Estate Planning. It is important for blended families to plan for the final disposition of assets. Trusts can be a valuable tool to minimize estate taxes and to help ensure that your assets are distributed to heirs according to your wishes. For example, at your death, your assets can pass to a trust, from which your surviving spouse will receive income without direct access to the assets. At the death of the surviving spouse, the assets can then pass to children from your current or previous marriage. This provides ongoing income for your surviving spouse and an inheritance for your children, as well. In addition, if the surviving spouse later remarries, the trust can be designed to preclude your assets from their marital or community property.

Every woman who remarries needs to balance her financial past with her financial future. By addressing the management of your personal finances as soon as possible, you can avoid disputes and build financial independence for your extended and blended families.

If you have questions about the financial implications of divorce, email our Certified Divorce Financial Analyst,, for help!



Financial Considerations for Single Women

Untitled-logo trustIf you’re divorced or separated, money management will become an important part of your life. While it may be true that money can’t buy or ensure happiness, your ability to manage your finances can play a large role in your financial future, and to a large extent, your ability to live life on your terms.

A huge amount of time is not necessarily required to get your finances moving in the right direction. It is often simply a matter of attending to the “basics.” The following steps may help you stay on track:

1. Pay Yourself First. Transfer a set amount from your earnings to your savings each month. Even a small amount in the beginning helps.

2. Reduce Consumer Debt. Avoid high credit card finance charges by paying off the balances each month, or if you must carry a balance, use only cards offering low finance rates beyond the introductory period.

3. Maintain Good Credit. You can obtain one free annual credit report from each of the three major credit bureaus: TransUnion, Equifax, and Experian. Good credit is required for obtaining loans and low interest rates. Monitoring your credit can also help you guard against identity theft.

4. Diversify Your Savings. Develop a plan for your short- and long-term needs. Consider your liquidity needs, risk tolerance, and time horizon for retirement. Be sure to consult a qualified financial professional to determine an appropriate strategy for your financial future.

5. Take Advantage of Tax Benefits. If you qualify, contribute to an Individual Retirement Account (IRA), an employer-sponsored 401(k) plan, or another similar retirement plan. These plans offer tax benefits that may help enhance your retirement savings.

6. Update Your Estate Plan. Have your will and any trusts reviewed by a legal professional. Prepare advance directives, such as a durable power of attorney, living will, and health care proxy. This is important for everyone at any time, regardless of age.

7. Review Your Insurance Needs. Periodically review your risk management program. Your life, health, and disability income insurance needs will likely change as you progress through various life stages.

8. Plan for Future Care. Consider your possible long-term care needs. Have you ever thought about your future care needs, should you one day require help with activities of daily living, such as meal preparation, personal care, dressing, and housekeeping? Long-term care insurance increases your care options, should the need arise by helping to cover care at home, an assisted living facility or in a nursing home.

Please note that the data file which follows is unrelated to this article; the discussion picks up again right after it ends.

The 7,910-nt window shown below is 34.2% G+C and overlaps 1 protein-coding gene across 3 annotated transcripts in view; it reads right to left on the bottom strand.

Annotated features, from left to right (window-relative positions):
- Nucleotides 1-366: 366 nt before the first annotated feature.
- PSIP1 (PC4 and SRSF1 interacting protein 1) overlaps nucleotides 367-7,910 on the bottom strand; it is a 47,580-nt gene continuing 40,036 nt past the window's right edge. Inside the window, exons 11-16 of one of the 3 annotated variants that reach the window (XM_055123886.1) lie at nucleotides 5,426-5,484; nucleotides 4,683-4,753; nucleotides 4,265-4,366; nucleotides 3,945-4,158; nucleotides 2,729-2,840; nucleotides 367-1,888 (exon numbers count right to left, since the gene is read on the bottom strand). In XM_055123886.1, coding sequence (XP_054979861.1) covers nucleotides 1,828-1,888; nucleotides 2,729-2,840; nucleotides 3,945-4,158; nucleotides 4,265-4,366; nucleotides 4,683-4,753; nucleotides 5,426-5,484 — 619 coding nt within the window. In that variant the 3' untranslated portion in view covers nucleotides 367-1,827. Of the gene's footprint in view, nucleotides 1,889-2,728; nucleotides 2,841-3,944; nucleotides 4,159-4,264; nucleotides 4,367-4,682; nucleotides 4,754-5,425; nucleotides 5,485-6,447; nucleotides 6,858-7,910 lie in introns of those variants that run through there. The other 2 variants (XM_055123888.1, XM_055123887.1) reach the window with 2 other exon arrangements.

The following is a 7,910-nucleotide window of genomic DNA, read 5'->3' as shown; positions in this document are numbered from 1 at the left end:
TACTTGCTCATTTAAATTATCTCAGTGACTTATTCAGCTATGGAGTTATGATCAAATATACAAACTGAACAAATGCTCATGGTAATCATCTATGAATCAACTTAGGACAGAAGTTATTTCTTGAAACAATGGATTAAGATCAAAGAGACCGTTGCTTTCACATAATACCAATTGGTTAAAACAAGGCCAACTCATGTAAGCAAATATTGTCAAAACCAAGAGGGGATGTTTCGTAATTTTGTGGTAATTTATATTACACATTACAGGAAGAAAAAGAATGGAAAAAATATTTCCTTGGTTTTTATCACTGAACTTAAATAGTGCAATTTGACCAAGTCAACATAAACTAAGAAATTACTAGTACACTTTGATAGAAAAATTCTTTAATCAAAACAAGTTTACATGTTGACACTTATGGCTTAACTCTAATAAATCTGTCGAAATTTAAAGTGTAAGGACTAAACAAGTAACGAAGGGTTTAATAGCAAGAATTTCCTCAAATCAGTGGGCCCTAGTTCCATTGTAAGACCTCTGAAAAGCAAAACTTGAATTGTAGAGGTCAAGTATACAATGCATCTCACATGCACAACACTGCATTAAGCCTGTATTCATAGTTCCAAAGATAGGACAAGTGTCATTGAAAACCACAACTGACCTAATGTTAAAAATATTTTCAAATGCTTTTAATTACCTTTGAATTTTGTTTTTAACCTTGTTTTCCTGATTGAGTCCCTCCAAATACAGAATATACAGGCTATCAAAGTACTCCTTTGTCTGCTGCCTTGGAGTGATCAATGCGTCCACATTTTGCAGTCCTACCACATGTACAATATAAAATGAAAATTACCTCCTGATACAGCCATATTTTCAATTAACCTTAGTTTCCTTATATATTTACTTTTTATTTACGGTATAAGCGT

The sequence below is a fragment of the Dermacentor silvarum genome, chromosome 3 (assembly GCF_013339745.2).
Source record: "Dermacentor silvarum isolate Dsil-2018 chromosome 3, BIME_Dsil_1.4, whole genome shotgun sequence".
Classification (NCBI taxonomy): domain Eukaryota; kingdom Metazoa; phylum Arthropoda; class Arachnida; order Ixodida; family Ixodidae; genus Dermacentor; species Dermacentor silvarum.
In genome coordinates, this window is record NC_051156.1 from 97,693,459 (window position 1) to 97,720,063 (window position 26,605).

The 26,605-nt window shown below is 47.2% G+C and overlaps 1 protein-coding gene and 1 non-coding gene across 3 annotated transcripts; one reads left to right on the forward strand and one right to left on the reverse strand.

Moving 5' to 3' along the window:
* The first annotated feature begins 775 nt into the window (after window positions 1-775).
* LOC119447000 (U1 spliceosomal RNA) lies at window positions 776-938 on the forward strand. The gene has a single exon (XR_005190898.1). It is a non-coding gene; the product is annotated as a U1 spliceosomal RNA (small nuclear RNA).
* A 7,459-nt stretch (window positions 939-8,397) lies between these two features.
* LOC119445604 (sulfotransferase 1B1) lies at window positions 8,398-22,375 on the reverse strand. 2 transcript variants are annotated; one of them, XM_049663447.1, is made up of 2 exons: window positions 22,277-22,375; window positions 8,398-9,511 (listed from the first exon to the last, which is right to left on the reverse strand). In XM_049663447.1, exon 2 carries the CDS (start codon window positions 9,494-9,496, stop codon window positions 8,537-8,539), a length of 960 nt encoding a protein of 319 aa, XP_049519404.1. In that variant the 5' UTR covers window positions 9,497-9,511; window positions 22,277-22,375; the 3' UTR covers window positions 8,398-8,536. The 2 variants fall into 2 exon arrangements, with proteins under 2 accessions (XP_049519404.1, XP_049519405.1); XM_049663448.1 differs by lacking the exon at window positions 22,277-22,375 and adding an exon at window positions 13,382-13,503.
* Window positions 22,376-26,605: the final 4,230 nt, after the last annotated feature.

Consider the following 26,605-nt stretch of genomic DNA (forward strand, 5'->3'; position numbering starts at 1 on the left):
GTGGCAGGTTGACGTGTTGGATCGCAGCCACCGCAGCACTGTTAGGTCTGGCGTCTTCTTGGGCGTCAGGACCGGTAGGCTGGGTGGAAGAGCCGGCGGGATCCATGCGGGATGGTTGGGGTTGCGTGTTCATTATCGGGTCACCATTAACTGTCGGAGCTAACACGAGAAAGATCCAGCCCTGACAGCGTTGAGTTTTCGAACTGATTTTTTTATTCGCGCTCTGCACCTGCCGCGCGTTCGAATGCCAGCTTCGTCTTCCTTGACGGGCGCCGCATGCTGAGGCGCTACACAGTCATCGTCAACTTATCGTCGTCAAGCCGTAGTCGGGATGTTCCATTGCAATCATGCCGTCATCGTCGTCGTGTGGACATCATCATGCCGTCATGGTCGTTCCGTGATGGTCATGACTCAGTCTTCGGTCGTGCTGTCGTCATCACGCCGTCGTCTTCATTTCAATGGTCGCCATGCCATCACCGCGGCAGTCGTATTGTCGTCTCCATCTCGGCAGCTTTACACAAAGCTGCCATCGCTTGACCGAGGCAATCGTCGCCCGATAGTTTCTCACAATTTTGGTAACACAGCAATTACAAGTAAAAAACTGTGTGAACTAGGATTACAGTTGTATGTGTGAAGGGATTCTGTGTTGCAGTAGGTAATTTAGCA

9. Build a College Fund. College tuition, at a public or private institution, continues to rise. So, relying on your children to receive scholarships or financial aid may not be the most practical strategy. Look into opening a 529 college savings plan or other college planning account. As soon as possible, begin saving for your child’s education. Eighteen years can pass quickly.

10. Set Long-Term Financial Goals. Establish one-, three-, five- and10-year goals. Evaluate your progress yearly and make adjustments, as appropriate, to achieve long-term success.

Whether you’re divorced or separated, straightening out your finances can become a top priority. Make a commitment now to start this planning process. Attention to the basics may help you meet your financial goals and improve your emotional and financial well-being.

Visit to see how Stock Yards Bank and Trust can help you.


Resource information provided by Financial Media Exchange



Divorce and Retirement Plan Proceeds

Untitled-logo trustDivorce can be “taxing” enough, but need not be made more difficult by the mismanagement of the division of assets in a retirement plan. As more Americans participate in 401(k) plans and other defined contribution retirement plans, dividing vested retirement plan assets in divorce situations can be complicated. In addition, defined benefit plans can involve numerous concerns, such as the participant’s death before retirement, and the form of the benefit payments at retirement.

A Qualified Domestic Relations Order (QDRO) is a legal document that enables a retirement plan to transfer money or other plan assets to the non-employee former spouse. A QDRO must meet very specific requirements of the Internal Revenue Service (IRS) and the Employee Retirement Income Security Act of 1974 (ERISA). Note that without a QDRO, a transfer of retirement plan assets cannot occur.

Entitlement to your former spouse’s retirement plan benefits depends on the type of plan. For a defined contribution plan, whereby each plan participant has his or her own individual account, a former spouse may be entitled to 50% of the vested and non-vested benefits that were credited or accrued during your marriage. Depending on the type of defined benefit plan, you can receive a portion of the retirement benefit based on the amount of time of your marriage during plan participation and the total amount of time the employee former spouse participates in the plan through retirement.

Since many issues need to be thoroughly discussed regarding divorce and retirement plan benefits, be sure to consult your tax and legal professionals for guidance about your unique circumstances.